“It’s you and me against the world.”
Those were the words my grandfather would often utter when I padded downstairs to kiss him goodnight. He was a quiet man who rarely indulged in idle conversation, let alone humor, but when he saw my face framed with messy hair, his brown eyes seemed to glow. He would smile for me. I would hoard his abrupt chuckles like a dragon would gold.
Unlike others in my family, he understood the sanctity of silence. So kindred were we that no words were needed to communicate our feelings and, if we did utter them, the sentences were short and succinct.
“You’re a thinker. Just like me.”
We were both habitual daydreamers. He would reminisce about his past life on an Indiana farm and long for the airplane he used to pilot shortly after leaving the Army Air Corp. I would gaze at my current surroundings with childish wonder and imagine how I could weave them into a new tale.
When the weather was favorable, I could be found dutifully tapping laptop keys and curling myself around a stalwart figure with a sundried face, who was swaying on our porch swing with closed eyes.
“I’m proud of you.”
I remember holding onto his wrinkled hand with its tremulous grip. Despite his sincerely kind words, I glanced downward in shame. I often felt like I had to be a superhero to make others proud of me, pushing myself to the limit, losing sleep in order to gain A’s, biting back complaints and smiling even though I screamed inside. But my grandfather saw that I tried and that was enough. He was proud of me, even when I failed.
Despite the relief of burden, I still didn’t know if I could continue to make him proud.
“You’re my favorite grandchild.”
I made him oatmeal and snuck him the occasional piece of chocolate. I applied eye drops and tucked him in for the night. I helped him put on socks and take off shoes. I washed bed sheets and folded clothes. I sat next to him when he wanted the company and spoon fed him when he was too sick to make a trek to the dining room table.
I handed him multi-colored pills to keep his heart pumping. I emptied bedside commodes and catheters when he was too weak to climb out of bed. I laid the back of my hand against his forehead when he was flush with fever. I watched over him in the dead of night when he was delirious with infection and thought that there were snakes on the curtains and crying babies down the hall.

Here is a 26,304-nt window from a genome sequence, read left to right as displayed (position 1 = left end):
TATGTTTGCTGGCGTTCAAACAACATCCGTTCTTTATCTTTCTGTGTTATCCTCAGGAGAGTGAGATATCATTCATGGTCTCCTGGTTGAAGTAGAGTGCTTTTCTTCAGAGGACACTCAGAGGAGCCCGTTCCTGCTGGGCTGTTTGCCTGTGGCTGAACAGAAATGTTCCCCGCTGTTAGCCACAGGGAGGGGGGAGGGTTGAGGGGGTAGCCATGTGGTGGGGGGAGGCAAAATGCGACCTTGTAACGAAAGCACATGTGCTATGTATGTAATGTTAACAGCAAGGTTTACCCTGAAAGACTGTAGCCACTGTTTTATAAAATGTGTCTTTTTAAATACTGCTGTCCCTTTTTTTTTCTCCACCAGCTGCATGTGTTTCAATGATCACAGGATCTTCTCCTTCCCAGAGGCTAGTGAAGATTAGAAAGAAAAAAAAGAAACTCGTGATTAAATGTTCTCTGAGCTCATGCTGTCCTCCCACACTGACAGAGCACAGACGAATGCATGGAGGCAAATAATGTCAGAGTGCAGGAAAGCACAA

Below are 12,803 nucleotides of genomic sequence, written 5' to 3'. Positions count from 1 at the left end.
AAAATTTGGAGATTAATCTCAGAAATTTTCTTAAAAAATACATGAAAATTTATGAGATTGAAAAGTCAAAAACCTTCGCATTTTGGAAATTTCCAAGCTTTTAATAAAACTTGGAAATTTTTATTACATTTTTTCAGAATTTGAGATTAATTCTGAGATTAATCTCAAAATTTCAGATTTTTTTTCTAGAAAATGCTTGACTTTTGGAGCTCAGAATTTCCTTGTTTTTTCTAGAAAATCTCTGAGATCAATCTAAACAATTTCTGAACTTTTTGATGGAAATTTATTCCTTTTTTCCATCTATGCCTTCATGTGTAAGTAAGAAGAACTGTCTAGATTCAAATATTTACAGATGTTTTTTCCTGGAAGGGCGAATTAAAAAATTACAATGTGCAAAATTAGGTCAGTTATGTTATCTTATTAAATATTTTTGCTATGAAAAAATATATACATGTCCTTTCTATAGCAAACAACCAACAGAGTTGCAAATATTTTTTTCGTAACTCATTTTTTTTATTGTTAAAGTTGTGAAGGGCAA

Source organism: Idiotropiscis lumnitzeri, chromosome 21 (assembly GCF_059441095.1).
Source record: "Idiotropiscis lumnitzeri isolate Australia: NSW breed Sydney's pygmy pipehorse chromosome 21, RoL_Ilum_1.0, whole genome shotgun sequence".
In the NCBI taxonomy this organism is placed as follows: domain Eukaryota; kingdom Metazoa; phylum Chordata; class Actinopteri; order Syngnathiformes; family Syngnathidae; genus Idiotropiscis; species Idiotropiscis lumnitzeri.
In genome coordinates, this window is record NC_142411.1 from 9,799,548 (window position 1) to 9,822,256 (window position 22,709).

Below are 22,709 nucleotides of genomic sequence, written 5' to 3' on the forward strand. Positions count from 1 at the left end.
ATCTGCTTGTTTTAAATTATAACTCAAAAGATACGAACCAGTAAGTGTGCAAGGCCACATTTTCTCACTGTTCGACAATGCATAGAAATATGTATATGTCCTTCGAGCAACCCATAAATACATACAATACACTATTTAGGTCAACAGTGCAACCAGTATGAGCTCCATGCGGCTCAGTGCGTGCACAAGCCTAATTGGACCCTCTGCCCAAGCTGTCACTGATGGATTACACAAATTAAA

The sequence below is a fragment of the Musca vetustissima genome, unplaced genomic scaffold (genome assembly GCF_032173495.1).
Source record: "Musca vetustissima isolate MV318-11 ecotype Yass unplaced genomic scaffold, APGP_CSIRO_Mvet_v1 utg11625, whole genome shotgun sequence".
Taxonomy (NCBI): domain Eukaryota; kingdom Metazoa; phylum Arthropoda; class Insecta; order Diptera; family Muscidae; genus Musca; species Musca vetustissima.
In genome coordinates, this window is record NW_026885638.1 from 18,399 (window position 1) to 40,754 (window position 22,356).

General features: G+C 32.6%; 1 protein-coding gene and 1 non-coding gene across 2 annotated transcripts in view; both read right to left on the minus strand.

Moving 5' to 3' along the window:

I laid my head against his shoulder, the once brown flesh having been transformed into a sickly orange.
I felt his blood on my gloved hands and silently cursed the hospital staff for not cleaning him at least q2h- every 2 hours.
I listened to his labored, gurgled breathing when the water inside his lungs became more and more apparent.
I hated myself.
He was drowning and I could do nothing. I took out my stethoscope and scrunched my eyes shut in an attempt to hear a weak heartbeat overpowered by loud wheezing.
I felt a part of my heart break off and die when I heard my mother whisper at 4 o’clock in the morning that he had left us.
“Love you, babe.”
I thought of all the times I didn’t bother to make the trek downstairs for favor of homework and self-indulgent scribbling. Taunting flashes of memory caused me to bite my lip until it bled.
There will be no one to sit next to me on lazy Autumn afternoons and encourage me to think. There are no more wrinkled hands to hold or surprising bouts of laughter to treasure. There is only an empty hospice bed in an empty room with walls full of pictures.
I love him so much that it pains, and I still don’t know if I can continue to make him proud.
“It’s you and me against the world.”
I held a worn handkerchief soaked in Old Spice Classic, his cologne, up to my nose and allowed my eyes to drift closed. Tears rolled down my cheeks regardless. I thought my life stormy and uncertain. I feared that I had to learn to be that superhero who successfully battled her grief, or could at least contain her tears until she was certain no one saw and no one worried.
My hand clenched around the piece of white fabric and I pictured his face in my mind’s eye. I weakly smiled. I would continue to think, I decided.
I would continue to conquer the world and look up to the heavens to meet his glowing brown eyes.
About the Creator
Becca is a chronically-ill lady, writes on health, humanity, and what it truly means to be alive. She invites you into her unique world, and the imagination, that comes with being stuck in bed. The world may be still, but words keep moving.